One month ago, Allison Stier, the owner of the Studio Eclipse Salon in the Pine Valley Mall was diagnosed with stage four cancer.
Doctors advised her she couldn’t work in her present condition.
Making matters worse, Stier did not have health insurance because she couldn’t afford the premiums.
The result is that not only is she sick now, but because she is unable to work, she has no income for simple living expenses.
So other hair stylists and salon owners in the area quickly came together to offer what amounts to a day of styling in which 90 percent of all the proceeds will go to Stier. The other 10 percent will go to Cancer Services of Northeast Indiana.
From noon to 6 p.m. on Sunday, Nov. 4, a host of professional stylists will be on hand to offer a variety of services, ranging from styling, polishing nails, clear gloss treatments, deep conditioning treatments and temporary pink streaks.
A barber will also be there, said Barb Hall, who is organizing the effort.
We want men to come out, too, she said.
I’ve talked to other salon owners who don’t even know her and they’ve agreed to do it, Hall said.
While some stylists will be operating out of the Studio Eclipse Salon, others, using borrowed chairs, will set up shop at Tiffany’s dance studio nearby.
A masseuse with a massage chair will also be there.
There will also be a raffle and refreshments will be offered at A-1 Ink.
Prices are set lower than what you would normally have to pay in a salon. Styling will be $20, clear gloss will be $15, conditioning will be $10 and nail polish and streaking will be $5.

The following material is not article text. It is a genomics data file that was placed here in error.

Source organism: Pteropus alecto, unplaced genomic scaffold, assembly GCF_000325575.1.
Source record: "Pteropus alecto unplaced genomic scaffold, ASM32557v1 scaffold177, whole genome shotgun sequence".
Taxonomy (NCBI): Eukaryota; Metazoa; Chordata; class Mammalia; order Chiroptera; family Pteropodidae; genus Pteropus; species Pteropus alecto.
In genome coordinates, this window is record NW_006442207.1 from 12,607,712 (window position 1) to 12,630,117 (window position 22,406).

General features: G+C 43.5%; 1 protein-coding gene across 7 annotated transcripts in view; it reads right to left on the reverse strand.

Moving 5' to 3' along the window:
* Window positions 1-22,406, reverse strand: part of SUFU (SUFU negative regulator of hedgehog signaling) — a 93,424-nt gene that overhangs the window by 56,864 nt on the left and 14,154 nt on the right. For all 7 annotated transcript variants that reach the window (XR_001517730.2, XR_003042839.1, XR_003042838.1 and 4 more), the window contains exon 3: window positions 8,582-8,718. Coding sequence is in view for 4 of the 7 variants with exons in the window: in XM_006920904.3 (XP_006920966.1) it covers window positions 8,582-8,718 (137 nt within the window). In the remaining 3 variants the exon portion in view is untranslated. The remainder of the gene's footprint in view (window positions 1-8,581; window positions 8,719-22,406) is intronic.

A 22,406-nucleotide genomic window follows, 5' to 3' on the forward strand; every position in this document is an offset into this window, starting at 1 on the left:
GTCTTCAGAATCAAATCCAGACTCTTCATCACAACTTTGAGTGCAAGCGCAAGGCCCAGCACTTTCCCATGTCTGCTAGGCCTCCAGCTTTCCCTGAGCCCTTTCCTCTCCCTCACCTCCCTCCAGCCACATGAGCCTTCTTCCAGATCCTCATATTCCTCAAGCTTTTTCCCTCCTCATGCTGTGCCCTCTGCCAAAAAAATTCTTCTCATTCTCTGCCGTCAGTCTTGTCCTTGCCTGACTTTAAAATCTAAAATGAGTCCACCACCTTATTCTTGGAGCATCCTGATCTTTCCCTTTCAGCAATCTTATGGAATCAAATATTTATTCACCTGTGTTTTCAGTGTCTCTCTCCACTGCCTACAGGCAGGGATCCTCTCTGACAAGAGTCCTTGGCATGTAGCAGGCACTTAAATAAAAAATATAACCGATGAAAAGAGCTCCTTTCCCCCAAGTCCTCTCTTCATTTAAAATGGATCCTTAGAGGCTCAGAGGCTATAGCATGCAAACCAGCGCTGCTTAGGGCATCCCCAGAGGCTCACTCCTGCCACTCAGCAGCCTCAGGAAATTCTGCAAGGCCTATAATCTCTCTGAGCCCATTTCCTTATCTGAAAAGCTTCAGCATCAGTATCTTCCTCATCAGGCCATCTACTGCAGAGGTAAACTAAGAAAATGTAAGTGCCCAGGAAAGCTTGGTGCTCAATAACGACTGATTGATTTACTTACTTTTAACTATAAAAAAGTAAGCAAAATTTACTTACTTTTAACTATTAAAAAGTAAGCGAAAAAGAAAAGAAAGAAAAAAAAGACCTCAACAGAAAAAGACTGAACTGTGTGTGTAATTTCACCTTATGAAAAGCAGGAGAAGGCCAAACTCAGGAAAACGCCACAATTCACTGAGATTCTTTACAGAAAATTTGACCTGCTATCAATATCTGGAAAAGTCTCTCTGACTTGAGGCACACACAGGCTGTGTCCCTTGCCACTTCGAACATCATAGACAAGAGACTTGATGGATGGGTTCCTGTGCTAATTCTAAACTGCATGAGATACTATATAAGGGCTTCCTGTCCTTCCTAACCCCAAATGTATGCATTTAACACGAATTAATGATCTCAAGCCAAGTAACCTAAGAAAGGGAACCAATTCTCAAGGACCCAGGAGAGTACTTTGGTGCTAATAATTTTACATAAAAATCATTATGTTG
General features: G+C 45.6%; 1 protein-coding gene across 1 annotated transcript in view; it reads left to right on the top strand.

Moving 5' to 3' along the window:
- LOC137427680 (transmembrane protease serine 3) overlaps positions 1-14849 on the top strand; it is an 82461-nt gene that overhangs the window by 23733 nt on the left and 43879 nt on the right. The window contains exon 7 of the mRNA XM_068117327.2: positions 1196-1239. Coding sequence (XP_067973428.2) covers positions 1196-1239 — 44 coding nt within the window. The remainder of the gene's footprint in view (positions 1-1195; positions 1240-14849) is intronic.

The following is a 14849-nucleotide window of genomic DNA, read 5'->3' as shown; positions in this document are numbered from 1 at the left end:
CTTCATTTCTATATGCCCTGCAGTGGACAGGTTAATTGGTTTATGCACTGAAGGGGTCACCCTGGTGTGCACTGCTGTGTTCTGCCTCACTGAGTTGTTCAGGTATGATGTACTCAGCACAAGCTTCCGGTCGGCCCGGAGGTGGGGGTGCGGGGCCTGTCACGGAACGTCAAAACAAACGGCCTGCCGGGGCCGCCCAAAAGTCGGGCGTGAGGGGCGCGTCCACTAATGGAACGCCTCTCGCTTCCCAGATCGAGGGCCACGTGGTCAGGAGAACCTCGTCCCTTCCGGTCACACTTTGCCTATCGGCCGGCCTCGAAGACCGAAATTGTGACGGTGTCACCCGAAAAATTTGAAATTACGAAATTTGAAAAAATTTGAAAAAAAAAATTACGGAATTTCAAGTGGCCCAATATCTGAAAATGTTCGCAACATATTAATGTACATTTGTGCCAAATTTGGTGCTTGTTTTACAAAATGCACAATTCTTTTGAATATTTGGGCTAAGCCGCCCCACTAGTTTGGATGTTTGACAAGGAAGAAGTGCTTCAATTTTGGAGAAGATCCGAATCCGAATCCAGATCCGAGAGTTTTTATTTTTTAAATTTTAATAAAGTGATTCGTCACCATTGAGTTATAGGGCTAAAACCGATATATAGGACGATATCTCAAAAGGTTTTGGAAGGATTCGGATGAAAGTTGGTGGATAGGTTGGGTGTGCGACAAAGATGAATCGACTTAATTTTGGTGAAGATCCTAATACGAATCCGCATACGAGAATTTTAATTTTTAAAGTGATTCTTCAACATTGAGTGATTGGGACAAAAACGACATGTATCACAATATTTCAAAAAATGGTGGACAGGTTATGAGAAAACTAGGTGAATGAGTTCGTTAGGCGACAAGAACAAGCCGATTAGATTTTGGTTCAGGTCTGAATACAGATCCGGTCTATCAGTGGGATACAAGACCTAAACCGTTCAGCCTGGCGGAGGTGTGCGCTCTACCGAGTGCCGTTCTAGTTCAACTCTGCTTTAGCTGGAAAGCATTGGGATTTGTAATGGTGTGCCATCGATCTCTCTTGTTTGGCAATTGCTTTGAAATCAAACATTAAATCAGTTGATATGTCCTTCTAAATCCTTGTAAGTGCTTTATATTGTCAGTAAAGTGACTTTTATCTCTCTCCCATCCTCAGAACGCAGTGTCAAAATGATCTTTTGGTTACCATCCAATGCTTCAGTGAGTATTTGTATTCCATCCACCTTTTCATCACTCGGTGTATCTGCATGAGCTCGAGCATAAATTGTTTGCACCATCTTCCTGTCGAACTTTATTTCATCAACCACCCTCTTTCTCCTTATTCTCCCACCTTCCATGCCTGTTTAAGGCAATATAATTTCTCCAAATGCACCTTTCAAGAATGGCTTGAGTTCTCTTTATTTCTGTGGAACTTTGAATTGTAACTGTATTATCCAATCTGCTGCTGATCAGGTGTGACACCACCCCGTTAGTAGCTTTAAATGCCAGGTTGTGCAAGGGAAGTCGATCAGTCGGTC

In case you have trouble remembering the date, it’s two days before Election Day.
Fallen soldier honored
A Rome City soldier who delayed an opportunity to be appointed to West Point in order to complete a tour of duty with his unit in Iraq, only to be killed a few weeks later, will be honored this morning in a ceremony in Rome City.
In the ceremony, the city’s post office will be named the Specialist Nicholas Scott Hartge Post Office Building.
Hartge, who graduated from East Noble High School in 2005, joined the Army after graduating, and was deployed with his company to Iraq in August 2006. His job was to patrol the streets of Adhamiyah, a neighborhood where he and his fellow soldiers regularly encountered sniper fire and roadside bombs.
Hartge’s commanding officer, noting Hartge’s aptitude and character, helped him start the process of applying to attend West Point. Hartge, who had passed the necessary physicals and filed paperwork, returned to the United States in April 2007 to take the SAT, the final step in the application process.
Hartge, however, decided that he should return to Iraq, rejoin his company and delay his attempts to be appointed to West Point until his unit completed its tour and returned home.
In May 2007, Hartge was killed by a roadside bomb.
Rep. Marlin Stutzman R-3rd, wrote the legislation to commemorate Hartge.
The post office ceremony will take place at 10:30 a.m. today.